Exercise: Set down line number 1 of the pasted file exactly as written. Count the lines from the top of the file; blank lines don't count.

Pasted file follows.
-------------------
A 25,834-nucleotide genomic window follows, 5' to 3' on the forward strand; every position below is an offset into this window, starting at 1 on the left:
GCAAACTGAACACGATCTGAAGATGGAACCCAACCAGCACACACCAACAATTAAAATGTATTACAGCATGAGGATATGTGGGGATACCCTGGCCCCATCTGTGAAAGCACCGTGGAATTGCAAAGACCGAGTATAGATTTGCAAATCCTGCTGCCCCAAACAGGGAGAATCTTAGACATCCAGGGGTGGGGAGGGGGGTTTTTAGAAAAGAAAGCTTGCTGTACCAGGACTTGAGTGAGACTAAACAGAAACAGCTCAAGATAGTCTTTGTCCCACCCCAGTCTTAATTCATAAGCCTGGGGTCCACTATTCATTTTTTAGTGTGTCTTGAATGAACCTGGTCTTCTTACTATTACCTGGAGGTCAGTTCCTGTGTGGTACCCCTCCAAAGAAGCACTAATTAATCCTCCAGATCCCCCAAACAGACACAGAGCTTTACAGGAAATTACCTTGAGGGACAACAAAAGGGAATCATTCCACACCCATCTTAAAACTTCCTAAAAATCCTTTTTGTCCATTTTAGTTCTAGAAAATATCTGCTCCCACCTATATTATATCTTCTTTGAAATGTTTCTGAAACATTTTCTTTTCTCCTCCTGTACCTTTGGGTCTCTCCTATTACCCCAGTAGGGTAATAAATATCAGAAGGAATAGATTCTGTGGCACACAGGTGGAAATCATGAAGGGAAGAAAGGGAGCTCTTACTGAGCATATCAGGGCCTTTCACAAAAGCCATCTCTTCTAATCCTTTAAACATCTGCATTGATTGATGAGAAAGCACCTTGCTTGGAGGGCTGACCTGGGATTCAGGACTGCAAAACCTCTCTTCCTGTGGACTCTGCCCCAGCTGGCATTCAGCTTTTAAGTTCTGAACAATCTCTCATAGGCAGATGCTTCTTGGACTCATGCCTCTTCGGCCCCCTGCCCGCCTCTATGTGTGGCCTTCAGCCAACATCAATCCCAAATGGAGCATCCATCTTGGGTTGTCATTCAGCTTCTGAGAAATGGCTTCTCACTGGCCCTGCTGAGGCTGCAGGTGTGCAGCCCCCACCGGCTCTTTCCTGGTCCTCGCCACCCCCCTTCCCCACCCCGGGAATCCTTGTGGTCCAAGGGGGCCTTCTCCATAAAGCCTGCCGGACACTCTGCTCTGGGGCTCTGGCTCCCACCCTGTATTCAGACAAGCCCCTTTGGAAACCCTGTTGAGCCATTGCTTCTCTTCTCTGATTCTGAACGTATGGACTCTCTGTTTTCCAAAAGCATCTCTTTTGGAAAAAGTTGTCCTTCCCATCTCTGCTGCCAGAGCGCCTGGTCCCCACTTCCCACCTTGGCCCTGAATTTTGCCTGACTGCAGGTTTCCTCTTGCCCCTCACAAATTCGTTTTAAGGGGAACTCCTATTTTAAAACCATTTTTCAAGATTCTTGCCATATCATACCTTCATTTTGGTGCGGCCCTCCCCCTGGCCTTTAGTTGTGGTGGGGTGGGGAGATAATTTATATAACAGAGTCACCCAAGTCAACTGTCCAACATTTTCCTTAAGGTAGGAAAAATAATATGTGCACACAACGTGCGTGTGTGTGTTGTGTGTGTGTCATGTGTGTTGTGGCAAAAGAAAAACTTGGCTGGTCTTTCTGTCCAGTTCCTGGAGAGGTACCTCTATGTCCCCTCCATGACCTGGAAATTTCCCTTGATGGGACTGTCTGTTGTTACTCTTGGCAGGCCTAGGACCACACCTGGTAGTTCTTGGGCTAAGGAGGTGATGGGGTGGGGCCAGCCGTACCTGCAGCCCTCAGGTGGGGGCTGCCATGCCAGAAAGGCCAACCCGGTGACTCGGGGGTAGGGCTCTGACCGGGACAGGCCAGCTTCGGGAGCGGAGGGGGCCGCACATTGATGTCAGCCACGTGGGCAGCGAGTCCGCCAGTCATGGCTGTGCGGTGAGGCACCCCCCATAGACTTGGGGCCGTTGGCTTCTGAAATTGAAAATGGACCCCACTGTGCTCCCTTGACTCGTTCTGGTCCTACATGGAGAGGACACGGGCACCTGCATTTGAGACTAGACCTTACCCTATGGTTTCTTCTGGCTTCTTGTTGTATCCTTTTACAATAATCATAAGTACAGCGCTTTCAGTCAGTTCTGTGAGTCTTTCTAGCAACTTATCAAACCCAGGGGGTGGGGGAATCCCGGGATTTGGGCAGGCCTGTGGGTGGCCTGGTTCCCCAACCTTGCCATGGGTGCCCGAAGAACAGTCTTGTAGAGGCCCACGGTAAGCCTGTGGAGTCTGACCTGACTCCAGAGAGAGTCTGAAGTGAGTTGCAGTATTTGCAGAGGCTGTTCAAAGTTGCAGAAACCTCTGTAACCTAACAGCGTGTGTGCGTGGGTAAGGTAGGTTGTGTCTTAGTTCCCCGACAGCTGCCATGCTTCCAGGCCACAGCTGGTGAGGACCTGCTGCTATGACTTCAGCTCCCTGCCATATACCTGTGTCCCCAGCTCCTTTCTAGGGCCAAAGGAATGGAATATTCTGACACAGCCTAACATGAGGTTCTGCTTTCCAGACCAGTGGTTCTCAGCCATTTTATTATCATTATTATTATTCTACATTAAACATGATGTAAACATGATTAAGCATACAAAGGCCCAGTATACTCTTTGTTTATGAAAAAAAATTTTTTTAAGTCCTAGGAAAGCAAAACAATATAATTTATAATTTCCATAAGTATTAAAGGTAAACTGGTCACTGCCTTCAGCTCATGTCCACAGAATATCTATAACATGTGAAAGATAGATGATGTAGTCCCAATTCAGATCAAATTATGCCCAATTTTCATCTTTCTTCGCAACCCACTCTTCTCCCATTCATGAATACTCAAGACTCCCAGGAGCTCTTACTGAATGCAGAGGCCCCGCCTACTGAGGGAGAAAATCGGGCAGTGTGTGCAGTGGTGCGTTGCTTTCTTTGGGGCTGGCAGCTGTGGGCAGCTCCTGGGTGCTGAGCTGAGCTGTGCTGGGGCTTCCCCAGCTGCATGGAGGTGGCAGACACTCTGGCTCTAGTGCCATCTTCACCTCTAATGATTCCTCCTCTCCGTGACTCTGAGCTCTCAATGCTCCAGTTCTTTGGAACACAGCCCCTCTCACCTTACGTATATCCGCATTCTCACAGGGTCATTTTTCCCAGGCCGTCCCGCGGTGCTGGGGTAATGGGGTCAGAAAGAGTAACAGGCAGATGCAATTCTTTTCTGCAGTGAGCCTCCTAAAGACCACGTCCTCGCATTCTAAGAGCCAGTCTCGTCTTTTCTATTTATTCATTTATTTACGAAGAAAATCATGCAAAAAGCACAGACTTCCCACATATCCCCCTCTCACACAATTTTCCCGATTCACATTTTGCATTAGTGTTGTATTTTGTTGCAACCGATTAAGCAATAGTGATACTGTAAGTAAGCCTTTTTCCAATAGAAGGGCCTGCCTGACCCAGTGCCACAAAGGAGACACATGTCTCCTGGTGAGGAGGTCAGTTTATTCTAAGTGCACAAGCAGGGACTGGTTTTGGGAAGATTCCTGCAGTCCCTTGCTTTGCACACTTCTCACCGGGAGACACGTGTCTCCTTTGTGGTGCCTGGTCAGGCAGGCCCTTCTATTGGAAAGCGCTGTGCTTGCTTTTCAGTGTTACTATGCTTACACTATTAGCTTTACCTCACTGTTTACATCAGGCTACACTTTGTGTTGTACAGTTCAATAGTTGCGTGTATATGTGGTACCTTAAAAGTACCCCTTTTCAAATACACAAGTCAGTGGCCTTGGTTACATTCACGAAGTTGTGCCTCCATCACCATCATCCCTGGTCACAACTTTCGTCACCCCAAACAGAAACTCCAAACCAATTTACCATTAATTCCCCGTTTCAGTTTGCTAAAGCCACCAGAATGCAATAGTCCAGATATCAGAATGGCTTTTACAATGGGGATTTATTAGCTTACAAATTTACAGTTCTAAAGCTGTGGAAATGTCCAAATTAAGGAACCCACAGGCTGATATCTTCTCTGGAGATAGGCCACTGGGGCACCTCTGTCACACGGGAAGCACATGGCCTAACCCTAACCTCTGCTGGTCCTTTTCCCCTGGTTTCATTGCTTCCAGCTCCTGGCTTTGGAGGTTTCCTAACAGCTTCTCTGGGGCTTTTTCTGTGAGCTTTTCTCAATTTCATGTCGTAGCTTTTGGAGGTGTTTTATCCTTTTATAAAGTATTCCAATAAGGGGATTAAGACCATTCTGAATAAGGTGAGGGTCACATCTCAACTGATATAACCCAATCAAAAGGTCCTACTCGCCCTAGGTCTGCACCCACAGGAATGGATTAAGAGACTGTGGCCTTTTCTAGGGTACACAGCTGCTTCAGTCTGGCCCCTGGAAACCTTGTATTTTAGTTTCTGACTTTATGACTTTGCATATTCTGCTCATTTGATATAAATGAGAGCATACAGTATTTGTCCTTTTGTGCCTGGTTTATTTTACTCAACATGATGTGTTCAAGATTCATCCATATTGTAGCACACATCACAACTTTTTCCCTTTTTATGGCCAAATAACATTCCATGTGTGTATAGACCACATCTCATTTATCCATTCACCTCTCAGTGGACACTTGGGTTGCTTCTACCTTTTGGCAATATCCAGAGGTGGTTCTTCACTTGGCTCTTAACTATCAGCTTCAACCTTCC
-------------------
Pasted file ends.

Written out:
A 25,834-nucleotide genomic window follows, 5' to 3' on the forward strand; every position below is an offset into this window, starting at 1 on the left: